On 8 May 2024, the House of Commons Treasury Committee published a report on the issue of access to finance for small and medium sized enterprises (SMEs) and what can be done to help these businesses grow.

The report outlines how the current difficult small business environment – caused partly by increasing de-banking of SMEs and ineffective recourse for bank disputes – is disincentivising risk taking, innovation and growth. It also warns that the Prudential Regulation Authority’s (PRA’s) introduction of the Basel 3.1 standards risks tightening conditions for SMEs even further.

It recommends that:

  • Any more stringent capital requirements for SMEs (as currently planned by the PRA) should be abandoned.
  • The Government must find a way to support the 55,000 SMEs currently served by the Business Banking Resolution Service, which the Committee says has been ineffective and perceived as lacking in independence, and should close as planned. Finding an alternative route to complain about treatment from their bank is particularly important for SMEs above the Financial Ombudsman Service (FOS) turnover thresholds and a consultation on a new mechanism should take place by year end 2024.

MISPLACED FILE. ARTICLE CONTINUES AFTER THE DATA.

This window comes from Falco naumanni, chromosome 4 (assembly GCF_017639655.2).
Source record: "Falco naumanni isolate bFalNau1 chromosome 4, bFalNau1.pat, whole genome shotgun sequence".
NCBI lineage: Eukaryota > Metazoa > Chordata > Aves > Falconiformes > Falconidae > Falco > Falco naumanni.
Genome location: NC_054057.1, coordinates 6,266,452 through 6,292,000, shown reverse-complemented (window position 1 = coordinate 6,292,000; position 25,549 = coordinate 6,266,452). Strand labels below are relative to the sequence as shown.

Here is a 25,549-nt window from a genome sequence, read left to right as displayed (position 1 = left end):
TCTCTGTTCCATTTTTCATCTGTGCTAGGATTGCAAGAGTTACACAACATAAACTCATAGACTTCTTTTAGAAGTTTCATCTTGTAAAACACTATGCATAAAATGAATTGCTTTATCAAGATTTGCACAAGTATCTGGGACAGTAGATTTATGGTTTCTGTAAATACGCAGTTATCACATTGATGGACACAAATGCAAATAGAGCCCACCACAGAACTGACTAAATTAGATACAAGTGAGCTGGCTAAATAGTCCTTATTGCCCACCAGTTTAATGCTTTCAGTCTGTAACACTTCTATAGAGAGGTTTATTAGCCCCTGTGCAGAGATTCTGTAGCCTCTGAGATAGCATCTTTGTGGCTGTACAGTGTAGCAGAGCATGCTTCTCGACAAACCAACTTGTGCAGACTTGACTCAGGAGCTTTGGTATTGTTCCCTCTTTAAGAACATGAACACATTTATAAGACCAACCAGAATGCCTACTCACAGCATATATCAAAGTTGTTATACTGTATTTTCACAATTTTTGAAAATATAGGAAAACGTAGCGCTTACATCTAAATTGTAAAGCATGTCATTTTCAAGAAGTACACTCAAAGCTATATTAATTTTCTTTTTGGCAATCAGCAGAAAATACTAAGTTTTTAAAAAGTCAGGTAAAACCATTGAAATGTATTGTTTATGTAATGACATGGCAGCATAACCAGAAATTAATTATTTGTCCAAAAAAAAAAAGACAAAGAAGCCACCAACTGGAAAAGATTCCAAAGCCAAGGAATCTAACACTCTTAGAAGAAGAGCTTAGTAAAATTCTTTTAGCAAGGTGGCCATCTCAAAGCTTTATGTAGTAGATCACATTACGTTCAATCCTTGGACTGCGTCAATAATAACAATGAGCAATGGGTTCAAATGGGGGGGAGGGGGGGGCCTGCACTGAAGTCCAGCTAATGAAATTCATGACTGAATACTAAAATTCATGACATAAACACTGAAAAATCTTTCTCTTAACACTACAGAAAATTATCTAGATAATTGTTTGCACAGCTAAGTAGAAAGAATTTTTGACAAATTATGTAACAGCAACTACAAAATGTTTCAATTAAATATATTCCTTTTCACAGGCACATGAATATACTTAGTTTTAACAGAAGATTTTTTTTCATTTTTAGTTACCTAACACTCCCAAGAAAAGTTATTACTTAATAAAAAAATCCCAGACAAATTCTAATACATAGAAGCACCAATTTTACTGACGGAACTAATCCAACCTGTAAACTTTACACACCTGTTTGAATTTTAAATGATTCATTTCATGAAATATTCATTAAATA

• The Financial Conduct Authority (FCA) must provide clearer instructions on the use of ‘risk appetite’ and ‘reputational risk’ criteria.
  • HM Treasury’s recently announced rule changes, to provide greater transparency when business accounts are closed, should be implemented by summer 2024.
  • The Government must conduct annual assessments of the effectiveness of the British Business Bank – the Committee notes that it plays an important and positive role but awareness of it and its schemes is too low.
  • The FCA must also use its announced review and existing powers to tighten rules around any misuse of personal guarantees and provide the FOS with the appropriate remit to address related business complaints.